Biology WATER MOVEMENT UP A PLANT

KEY TOPICS

star Root Pressure
star Experiment to study Root Pressure
star Transpiration Pull
star Experiment to study Transpiration

ROOT PRESSURE

● As color{violet}("various ions") from the soil are actively transported into the color{violet}("vascular tissues") of the roots, water follows (its potential gradient) and increases the color{brown}("pressure") inside the color{violet}("xylem.")

● This positive pressure is called color{brown}("root pressure,") and can be responsible for pushing up water to color{violet}("small heights")
in the stem.

● color{violet}("Effects of root pressure") is also observable at night and early morning when evaporation is low, and excess water collects in the form of droplets around special openings of veins near the color{violet}("tip of grass blades"), and color{violet}("leaves") of many color{violet}("herbaceous parts.")

● Such color{violet}("water loss in its liquid phase") is known as color{brown}("guttation.")

● color{violet}("Root pressure") can, at best, only provide a color{brown}("modest push") in the overall process of water transport.

● They obviously do not play a major role in color{violet}("water movement") up tall trees.

● The greatest contribution of color{violet}("root pressure") may be to color{brown}("re-establish the continuous chains") of water molecules in the color{violet}("xylem") which often break under the color{violet}("enormous tensions") created by transpiration.

● color{violet}("Root pressure") does not account for the majority of color{violet}("water transport;") most plants meet their need by color{brown}("transpiratory pull.")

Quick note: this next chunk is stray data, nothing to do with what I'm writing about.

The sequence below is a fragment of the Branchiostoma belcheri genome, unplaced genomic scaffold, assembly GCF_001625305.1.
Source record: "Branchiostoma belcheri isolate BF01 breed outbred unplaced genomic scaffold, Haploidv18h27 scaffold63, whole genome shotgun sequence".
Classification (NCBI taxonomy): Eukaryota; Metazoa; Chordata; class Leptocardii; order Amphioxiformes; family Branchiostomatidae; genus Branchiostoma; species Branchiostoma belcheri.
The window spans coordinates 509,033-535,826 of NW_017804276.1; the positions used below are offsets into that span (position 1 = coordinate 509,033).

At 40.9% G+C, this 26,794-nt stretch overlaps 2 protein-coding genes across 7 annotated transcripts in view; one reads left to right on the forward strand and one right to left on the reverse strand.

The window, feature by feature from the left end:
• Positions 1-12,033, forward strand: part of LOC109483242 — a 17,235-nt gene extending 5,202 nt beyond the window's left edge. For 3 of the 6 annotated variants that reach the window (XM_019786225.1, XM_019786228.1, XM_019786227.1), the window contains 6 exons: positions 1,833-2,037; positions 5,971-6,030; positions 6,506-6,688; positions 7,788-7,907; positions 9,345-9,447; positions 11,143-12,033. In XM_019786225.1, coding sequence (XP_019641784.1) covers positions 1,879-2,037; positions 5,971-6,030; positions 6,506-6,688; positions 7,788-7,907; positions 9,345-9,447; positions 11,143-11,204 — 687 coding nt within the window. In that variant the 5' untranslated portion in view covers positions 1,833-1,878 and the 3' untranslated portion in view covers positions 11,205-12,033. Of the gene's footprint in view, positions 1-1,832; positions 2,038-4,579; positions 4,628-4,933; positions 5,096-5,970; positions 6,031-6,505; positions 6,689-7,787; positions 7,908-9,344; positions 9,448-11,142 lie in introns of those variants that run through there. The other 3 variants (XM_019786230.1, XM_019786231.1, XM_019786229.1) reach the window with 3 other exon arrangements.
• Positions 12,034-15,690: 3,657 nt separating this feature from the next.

EXPERIMENT TO STUDY ROOT PRESSURE

● Choose a color{brown}("small soft-stemmed plant") and on a day, when there is plenty of color{violet}("atmospheric moisture,") cut the stem horizontally near the base with a color{violet}("sharp blade,") early in the morning.

● You will soon see drops of solution ooze out of the cut stem; this comes out due to the color{brown}("positive root pressure.")

● If you fix a rubber tube to the cut stem as a sleeve you can actually collect and measure the rate of color{brown}("exudation,") and also determine the color{brown}("composition of the exudates.")

TRANSPIRATION PULL

● Despite the absence of a color{violet}("heart or a circulatory system") in plants, the flow of water upward through the xylem in plants can achieve fairly high rates, up to color{brown}("15 metres per hour.")

● A long standing question is, whether water is color{brown}("‘pushed’") or color{brown}("‘pulled’ ") through the color{violet}("plant.")

● Most researchers agree that water is mainly color{violet}("‘pulled’") through the color{violet}("plant,") and that the driving force for this process is color{brown}("transpiration") from the color{violet}("leaves.")

● This is referred to as the color{brown}("cohesion-tension-transpiration pull model") of water transport.

● Water is color{brown}("transient") in plants.

● color{brown}("Less than 1 percent") of the water reaching the leaves is used in color{violet}("photosynthesis") and color{violet}("plant growth.")

● Most of it is color{brown}("lost") through the color{brown}("stomata") in the leaves.

● This water loss is known as color{brown}("transpiration.")

EXPERIMENT TO STUDY TRANSPIRATION

● One has studied transpiration in an earlier class by enclosing a color{brown}("healthy plant in polythene bag") and observing the droplets of water formed inside the bag.

● One can also study water loss from a leaf using color{brown}("cobalt chloride paper") , which turns colour on absorbing water.